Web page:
As any person who works at this institution would likely say, I cannot name one favorite but rather many that provoke that full-body smile. Emma-O in the Asian Galleries is captivating; I am struck always by the Jazz vase in the Decorative Arts Galleries; Shiva Nataraja in the South Asian Galleries harmonizes meaning and form; the cabinet in the Colonial Americas Gallery is an impressive testament to colonial trade; and the sword (telogu) with sheath from Indonesia is just plain fabulous.

As for my area of the Americas, I could not begin to share how many I cherish as masterworks of their respective cultures, exemplifying at times the technical skill and, at others, the creativity of the artisan. As a museum aims to provide for everyone, the more you know of an object—any artwork—often the more fascinating and engaging it becomes. I hope that through tours, gallery talks, invited lectures, and exhibitions, I will get to share my various “favorites” from the Arts of the Americas collection with an avid, interested community.

What are you looking forward to in your future here at the DMA?
Everything!

Plumed Preview

DMA members are able to preview exhibitions before the official openings and this past week our members were able to get a sneak peek at the new exhibition The Legacy of the Plumed Serpent in Ancient Mexico. Below are a few photos from the preview days, be sure to visit the exhibition now through November 25.

Photography by Adam Gingrich, the Marketing Administrative Assistant at the Dallas Museum of Art

Seldom Scene: Load Three Tons and What Do You Get?

We have been receiving and unpacking crates for a couple of weeks in preparation for the opening of The Legacy of the Plumed Serpent in Ancient Mexico on Sunday, July 29. This exhibition contains a number of works weighing hundreds of pounds, including a sculpture of sandaled feet weighing more than three tons, so we brought in some extra equipment and helping hands to assist in the installation process, which you can see below. Join us this Saturday, July 28, for a free sneak peek of the exhibition (normally $14) during the WFAA Family First Day from 11:00 a.m. until 5:00 p.m.

Photography by Adam Gingrich, Administrative Assistant for Marketing and Communications

Birds of a Feather

There is something in human nature that makes people want to show off. Whether it is a new pair of shoes, a nice watch, or a brand new car, we all enjoy the “oohs” and “ahhs” that stylish objects can provoke–and it has been that way for thousands of years. Ancient Peruvian cultures, for example, loved many exotic things, especially the flashy feathers of tropical birds. The collection of the Dallas Museum of Art contains fine examples of the ancient Peruvians’ fascination with birds and their plumage. Hundreds of tropical bird species live in the Amazon rainforest, miles away from the Peruvian coast. It took quite a bit of effort (and riches) to obtain these birds from so far away; therefore, they were considered extremely valuable. Feathers were used as decoration in the form of headdresses, designed collages, and pictorial mosaics.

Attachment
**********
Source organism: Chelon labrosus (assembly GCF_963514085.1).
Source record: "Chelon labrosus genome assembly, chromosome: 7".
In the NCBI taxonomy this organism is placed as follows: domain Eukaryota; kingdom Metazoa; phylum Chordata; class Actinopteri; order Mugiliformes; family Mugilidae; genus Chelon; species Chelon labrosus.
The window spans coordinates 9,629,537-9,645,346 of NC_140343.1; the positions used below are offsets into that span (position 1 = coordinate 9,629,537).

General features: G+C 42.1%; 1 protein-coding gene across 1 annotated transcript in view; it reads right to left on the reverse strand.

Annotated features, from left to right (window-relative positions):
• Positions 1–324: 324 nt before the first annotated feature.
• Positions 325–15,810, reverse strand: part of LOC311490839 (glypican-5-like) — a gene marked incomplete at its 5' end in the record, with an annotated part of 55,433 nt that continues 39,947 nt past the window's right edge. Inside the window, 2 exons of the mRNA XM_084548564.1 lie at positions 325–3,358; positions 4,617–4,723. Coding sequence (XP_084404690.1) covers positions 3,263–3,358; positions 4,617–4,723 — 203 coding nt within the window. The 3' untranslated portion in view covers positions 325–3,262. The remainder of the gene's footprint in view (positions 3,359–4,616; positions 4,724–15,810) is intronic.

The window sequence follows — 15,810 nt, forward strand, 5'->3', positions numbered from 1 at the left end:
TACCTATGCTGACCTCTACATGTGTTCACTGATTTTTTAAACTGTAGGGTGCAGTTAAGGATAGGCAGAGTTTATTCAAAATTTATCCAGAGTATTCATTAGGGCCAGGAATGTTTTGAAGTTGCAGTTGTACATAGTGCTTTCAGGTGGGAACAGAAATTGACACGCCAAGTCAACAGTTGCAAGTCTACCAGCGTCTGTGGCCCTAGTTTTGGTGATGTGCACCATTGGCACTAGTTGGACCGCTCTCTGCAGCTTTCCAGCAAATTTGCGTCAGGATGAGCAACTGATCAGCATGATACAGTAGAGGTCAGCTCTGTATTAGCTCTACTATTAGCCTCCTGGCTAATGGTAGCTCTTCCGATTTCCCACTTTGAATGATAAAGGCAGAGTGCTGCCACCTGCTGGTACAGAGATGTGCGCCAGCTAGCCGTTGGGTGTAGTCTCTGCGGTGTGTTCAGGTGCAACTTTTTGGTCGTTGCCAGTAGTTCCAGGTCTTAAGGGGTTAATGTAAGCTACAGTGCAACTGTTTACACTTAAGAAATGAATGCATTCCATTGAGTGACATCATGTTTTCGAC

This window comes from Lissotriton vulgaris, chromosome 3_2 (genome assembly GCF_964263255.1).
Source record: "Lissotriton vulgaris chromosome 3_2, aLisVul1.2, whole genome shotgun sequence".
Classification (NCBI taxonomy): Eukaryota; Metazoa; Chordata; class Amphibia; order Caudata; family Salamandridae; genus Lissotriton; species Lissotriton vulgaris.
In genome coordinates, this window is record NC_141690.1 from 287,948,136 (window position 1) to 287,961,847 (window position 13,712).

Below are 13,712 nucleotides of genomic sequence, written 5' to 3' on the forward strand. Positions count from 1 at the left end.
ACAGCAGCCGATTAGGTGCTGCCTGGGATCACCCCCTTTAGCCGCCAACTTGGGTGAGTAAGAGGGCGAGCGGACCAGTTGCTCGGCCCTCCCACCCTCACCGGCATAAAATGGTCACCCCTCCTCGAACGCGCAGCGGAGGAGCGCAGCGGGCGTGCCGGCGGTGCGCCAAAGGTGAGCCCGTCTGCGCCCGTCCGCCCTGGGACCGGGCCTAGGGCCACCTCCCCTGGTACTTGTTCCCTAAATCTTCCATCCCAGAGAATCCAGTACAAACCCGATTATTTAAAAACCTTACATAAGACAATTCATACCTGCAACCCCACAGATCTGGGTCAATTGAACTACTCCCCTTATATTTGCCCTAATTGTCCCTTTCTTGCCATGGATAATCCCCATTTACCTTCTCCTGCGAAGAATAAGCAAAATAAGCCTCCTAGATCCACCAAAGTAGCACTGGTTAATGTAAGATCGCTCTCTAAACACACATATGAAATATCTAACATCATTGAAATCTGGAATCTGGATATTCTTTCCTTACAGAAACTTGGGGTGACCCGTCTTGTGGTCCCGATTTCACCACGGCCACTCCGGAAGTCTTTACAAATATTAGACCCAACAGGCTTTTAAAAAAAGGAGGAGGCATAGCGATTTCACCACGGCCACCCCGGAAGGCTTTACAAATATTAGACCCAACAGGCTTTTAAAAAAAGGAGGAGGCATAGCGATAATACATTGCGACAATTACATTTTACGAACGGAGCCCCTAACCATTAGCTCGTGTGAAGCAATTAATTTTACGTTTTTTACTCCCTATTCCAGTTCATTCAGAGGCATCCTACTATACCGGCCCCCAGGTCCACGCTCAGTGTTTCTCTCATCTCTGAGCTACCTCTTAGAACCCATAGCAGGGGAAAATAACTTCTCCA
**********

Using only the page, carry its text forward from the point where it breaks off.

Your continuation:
Panel with rectangles of blue and yellow featherwork, Peru, far south coast, Ocoña Valley, Huari culture, c. A.D. 650-850, feathers (Blue and Gold Macaw), cotton cloth, and camelid fiber cloth, Dallas Museum of Art, Textile Purchase Fund, 2001.262

In this Huari piece, currently on view in Face to Face: International Art at the DMA, blue and yellow feathers are used to create a brilliant geometric composition. The Blue and Yellow Macaw, typically found in Panama and the northern part of South America, was probably the source of the materials, which were used over a thousand years ago. The feathers were individually wrapped in a cotton cord and then attached to a cloth panel, making this a very labor intensive composition. This piece was likely found along Peru’s south coast, in a site with many other textiles and feather pieces stored inside large, decorated ceramic jars. A featherwork like this was probably some kind of religious offering.

A demonstration of feather weaving from "Textiles of Ancient Peru and Their Techniques," Raoul d’Harcourt, 1962.

Featherwork neckpiece, Peru, north coast, Chimú culture, c. A.D. 1470-1528, cotton, feathers, and shell beads, Dallas Museum of Art, The Eugene and Margaret McDermott Art Fund, Inc., 1972.23.1.McD

This brilliantly colored feather neckpiece comes from the Chimú culture, on Peru’s north coast. The meaning of the design is unclear, but there is a human figure with a large headdress, along with fish and sea birds known as cormorants. At the bottom are rows of beads made from spondylus shell, which comes from Ecuador. The bright turquoise feathers in this work probably came from the Spangled Cotinga or the Paradise Tanager, both of which are relatively small birds with vibrant plumage. The darker blue-purple details do not seem to be woven like the other feathers; it is possible that they are from a bird called the Purple Honeycreeper, which is found in several South American locations, but not on the Peruvian coast. This piece showcases materials collected hundreds of miles away from the Chimú area, which is an indication of the power and prestige of the owner of this piece, as well as the intricate trading system that was likely in place.

Spouted vessel with tubular handle: macaw effigy, Peru, north coast, Viru, 300-100 B.C., ceramic and slip, Dallas Museum of Art, The Nora and John Wise Collection, gift of Mr. and Mrs. Jake L. Hamon, the Eugene McDermott Family, Mr. and Mrs. Algur H. Meadows and the Meadows Foundation, and Mr. and Mrs. John D. Murchison, 1976.W.91

The DMA’s very own mascot, Arturo, provides yet another great example (although slightly less colorful) of just how much ancient American cultures treasured non-native birds. This macaw or parrot vessel was made by the Salinar, a very early culture from Peru’s north coast. Real macaws and parrots are of course brilliantly colored, but ceramics from the north coast were traditionally painted using only red and white, no matter what their subject. Macaws weren’t the only animals that were depicted in vessel form. Ceramics showing monkeys, jaguars, and even killer whales have been found at sites throughout Peru.


Archives

Twitter Updates

Flickr Photo Stream

Categories